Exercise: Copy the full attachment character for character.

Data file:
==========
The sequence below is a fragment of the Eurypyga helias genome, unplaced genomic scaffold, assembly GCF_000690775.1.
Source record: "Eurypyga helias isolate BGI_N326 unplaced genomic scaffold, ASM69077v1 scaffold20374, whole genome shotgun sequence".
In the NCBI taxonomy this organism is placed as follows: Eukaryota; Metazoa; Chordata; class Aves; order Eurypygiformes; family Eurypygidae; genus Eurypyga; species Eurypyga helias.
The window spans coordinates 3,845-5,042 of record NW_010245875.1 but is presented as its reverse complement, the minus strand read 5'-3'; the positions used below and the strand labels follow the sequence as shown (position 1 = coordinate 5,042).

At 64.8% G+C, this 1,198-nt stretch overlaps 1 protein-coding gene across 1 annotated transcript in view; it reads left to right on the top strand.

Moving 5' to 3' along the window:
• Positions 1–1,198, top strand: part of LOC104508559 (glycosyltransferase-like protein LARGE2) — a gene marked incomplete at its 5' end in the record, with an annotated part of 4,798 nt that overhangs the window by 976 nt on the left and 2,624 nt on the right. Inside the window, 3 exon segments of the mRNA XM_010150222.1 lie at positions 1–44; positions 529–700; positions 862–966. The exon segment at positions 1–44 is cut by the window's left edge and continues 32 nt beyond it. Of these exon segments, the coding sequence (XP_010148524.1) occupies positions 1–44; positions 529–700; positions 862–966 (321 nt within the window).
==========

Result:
The sequence below is a fragment of the Eurypyga helias genome, unplaced genomic scaffold, assembly GCF_000690775.1.
Source record: "Eurypyga helias isolate BGI_N326 unplaced genomic scaffold, ASM69077v1 scaffold20374, whole genome shotgun sequence".
In the NCBI taxonomy this organism is placed as follows: Eukaryota; Metazoa; Chordata; class Aves; order Eurypygiformes; family Eurypygidae; genus Eurypyga; species Eurypyga helias.
The window spans coordinates 3,845-5,042 of record NW_010245875.1 but is presented as its reverse complement, the minus strand read 5'-3'; the positions used below and the strand labels follow the sequence as shown (position 1 = coordinate 5,042).

At 64.8% G+C, this 1,198-nt stretch overlaps 1 protein-coding gene across 1 annotated transcript in view; it reads left to right on the top strand.

Moving 5' to 3' along the window:
• Positions 1–1,198, top strand: part of LOC104508559 (glycosyltransferase-like protein LARGE2) — a gene marked incomplete at its 5' end in the record, with an annotated part of 4,798 nt that overhangs the window by 976 nt on the left and 2,624 nt on the right. Inside the window, 3 exon segments of the mRNA XM_010150222.1 lie at positions 1–44; positions 529–700; positions 862–966. The exon segment at positions 1–44 is cut by the window's left edge and continues 32 nt beyond it. Of these exon segments, the coding sequence (XP_010148524.1) occupies positions 1–44; positions 529–700; positions 862–966 (321 nt within the window).